2. I certainly never heard about it in school, where I learned about the evils of reconstruction and was taught that the Civil War was between us and them. The only evil of reconstruction is that they didn’t finish the job, which seems to be a pattern when the U.S. deals with long standing problems.

    1. ^This, right there. As a nation, our tendency to announce “it’s over, we got it done, move on” is currently on display with response to Covid-19… I wonder if there is a way to systemically change the culture so that we finish jobs that we started, rather than flaking out when it’s no longer the top-of-mind problem. Or is it just a human-nature thing.

      1. This time feels different, so I’m hoping we’re going to see some actual change. Be nice if we actually set up completely new public safety systems out of this.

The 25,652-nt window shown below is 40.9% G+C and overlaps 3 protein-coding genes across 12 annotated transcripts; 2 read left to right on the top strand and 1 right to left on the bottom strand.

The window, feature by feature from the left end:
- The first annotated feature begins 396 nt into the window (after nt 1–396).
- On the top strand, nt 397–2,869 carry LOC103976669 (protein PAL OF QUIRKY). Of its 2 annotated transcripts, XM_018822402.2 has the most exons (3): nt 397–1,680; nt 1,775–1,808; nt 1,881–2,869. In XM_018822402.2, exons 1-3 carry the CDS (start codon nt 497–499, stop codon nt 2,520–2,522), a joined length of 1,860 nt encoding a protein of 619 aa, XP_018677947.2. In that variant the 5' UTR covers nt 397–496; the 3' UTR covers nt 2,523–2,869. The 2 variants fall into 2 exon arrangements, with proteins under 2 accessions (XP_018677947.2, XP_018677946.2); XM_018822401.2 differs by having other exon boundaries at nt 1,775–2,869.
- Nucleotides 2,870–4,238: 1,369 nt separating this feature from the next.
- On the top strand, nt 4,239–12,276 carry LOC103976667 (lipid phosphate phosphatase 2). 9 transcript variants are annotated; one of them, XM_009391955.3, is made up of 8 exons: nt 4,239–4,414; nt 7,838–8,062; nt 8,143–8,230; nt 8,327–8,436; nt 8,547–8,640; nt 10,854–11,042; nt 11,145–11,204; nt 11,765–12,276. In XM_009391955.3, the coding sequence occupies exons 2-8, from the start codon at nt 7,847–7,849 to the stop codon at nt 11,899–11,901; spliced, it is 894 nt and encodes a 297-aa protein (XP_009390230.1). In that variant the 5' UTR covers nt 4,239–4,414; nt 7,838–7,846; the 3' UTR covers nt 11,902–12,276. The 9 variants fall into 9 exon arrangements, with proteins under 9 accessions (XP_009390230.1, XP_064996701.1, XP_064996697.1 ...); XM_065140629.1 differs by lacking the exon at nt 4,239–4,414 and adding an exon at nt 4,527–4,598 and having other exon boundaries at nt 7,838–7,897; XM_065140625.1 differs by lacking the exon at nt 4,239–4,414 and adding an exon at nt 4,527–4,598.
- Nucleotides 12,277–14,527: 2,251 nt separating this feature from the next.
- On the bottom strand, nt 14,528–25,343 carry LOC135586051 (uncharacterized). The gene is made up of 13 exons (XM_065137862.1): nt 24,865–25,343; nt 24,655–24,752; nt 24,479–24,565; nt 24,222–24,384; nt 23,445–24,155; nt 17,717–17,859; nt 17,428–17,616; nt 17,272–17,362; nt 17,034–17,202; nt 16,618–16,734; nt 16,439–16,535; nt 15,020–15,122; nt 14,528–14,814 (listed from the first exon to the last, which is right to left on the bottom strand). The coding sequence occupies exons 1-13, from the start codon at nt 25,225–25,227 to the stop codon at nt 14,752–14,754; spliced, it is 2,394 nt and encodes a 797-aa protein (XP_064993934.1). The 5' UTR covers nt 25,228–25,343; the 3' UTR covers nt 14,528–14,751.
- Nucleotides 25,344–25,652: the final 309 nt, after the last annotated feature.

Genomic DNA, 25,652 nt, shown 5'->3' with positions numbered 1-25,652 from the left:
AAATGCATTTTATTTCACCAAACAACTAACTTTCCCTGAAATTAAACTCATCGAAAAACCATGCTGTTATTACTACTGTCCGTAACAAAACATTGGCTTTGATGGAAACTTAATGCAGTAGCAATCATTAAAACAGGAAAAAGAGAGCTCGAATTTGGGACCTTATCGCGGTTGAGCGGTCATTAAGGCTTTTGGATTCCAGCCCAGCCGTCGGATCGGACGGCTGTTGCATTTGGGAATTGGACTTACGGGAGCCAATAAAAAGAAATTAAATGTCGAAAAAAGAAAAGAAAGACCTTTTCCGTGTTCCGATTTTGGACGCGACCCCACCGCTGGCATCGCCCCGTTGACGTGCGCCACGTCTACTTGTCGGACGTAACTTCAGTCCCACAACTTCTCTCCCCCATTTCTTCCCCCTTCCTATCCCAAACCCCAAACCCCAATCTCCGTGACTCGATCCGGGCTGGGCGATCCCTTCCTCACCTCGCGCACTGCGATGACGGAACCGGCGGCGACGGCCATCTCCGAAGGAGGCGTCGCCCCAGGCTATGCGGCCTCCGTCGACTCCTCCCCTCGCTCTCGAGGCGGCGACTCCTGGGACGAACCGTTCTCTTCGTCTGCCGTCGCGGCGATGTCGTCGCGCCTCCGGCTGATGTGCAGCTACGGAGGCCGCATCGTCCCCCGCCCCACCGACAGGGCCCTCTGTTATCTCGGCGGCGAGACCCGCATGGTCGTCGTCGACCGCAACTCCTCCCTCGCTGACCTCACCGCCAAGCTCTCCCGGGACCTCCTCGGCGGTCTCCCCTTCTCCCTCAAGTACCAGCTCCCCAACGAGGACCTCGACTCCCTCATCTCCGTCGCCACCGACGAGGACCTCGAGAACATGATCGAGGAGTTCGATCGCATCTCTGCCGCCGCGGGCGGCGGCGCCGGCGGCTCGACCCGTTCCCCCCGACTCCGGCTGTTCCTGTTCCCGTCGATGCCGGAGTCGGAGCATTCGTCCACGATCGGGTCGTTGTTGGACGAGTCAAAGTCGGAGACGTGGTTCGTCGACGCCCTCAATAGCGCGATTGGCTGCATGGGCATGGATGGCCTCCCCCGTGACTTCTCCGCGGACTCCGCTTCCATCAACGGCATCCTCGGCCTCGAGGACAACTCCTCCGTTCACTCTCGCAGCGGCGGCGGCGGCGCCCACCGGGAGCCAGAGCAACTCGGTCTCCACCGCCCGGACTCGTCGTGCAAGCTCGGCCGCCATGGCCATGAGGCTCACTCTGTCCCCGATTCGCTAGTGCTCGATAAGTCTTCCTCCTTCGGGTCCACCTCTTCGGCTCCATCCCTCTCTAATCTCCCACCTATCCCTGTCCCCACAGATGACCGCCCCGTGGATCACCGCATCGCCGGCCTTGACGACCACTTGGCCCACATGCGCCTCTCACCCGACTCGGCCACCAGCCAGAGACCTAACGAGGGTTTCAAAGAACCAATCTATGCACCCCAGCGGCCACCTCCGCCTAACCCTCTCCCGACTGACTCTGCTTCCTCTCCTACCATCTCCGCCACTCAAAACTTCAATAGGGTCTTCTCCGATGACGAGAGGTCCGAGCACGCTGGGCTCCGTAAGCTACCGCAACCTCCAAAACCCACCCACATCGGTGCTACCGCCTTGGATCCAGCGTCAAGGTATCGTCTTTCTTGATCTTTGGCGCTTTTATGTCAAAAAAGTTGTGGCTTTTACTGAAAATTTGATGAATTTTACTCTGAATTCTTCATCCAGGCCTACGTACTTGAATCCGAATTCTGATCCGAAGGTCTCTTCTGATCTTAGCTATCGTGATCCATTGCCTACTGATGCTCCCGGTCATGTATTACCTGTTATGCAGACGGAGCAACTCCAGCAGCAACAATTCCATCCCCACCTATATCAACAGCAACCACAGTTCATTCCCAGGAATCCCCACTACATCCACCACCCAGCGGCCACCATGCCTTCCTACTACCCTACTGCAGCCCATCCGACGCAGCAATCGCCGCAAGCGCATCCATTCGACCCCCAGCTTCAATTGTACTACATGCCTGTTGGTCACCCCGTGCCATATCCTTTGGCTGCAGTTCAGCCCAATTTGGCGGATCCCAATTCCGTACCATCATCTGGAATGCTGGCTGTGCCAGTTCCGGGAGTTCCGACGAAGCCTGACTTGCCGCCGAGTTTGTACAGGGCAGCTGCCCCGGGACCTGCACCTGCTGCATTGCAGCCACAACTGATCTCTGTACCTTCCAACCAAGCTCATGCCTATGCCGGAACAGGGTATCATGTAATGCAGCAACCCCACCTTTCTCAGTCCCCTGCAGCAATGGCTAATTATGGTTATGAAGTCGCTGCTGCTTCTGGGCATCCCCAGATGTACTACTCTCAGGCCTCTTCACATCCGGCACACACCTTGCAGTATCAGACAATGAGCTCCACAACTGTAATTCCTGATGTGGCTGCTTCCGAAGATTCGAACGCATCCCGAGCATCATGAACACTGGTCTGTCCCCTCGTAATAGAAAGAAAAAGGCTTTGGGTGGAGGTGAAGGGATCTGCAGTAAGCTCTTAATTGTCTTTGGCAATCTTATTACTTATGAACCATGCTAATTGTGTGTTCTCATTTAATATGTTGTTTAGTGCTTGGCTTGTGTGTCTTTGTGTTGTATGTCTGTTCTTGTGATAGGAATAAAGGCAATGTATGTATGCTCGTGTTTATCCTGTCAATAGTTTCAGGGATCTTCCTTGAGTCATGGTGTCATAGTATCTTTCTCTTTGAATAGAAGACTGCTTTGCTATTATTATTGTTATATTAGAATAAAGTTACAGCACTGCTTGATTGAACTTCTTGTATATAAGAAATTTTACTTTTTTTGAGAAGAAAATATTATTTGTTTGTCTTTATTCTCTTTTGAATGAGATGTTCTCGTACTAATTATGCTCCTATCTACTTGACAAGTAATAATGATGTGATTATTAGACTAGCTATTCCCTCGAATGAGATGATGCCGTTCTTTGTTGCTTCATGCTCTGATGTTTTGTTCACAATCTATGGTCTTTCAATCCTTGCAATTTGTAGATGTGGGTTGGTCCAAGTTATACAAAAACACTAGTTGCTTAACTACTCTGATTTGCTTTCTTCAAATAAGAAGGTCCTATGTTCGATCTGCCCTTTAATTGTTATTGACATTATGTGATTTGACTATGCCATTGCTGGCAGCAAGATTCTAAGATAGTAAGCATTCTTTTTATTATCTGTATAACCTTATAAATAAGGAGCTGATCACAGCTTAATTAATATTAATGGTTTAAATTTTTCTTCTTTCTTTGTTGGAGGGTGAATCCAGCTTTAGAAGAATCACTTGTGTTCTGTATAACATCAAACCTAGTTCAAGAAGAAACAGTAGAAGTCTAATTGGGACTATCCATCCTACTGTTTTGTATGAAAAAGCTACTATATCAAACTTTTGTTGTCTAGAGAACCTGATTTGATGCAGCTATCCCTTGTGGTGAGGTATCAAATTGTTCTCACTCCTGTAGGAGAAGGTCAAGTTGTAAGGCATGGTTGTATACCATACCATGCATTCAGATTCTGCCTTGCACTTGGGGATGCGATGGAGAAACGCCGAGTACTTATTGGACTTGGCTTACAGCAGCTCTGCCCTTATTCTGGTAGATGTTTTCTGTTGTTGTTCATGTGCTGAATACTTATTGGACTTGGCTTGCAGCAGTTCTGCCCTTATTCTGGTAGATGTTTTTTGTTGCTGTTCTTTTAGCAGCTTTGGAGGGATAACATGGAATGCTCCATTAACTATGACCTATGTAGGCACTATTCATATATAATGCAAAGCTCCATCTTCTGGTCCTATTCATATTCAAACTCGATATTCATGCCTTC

But as you point out, we’re pretending the pandemic is over when it’s still in the first wave. So who knows.
        I’d like to think human beings are capable of getting beyond this, that it is not just “our nature,” but some days I do wonder. I keep seeing this thing on twitter about “Did people refuse to use seat belts the way they’re refusing to wear masks?” The implication is that they didn’t, when, in fact, people were terrible about wearing seat belts and vociferous in objecting to them. That’s why there are laws requiring you to wear them; people weren’t doing it. (Another argument for government mandate and not recommendations when it comes to masks.)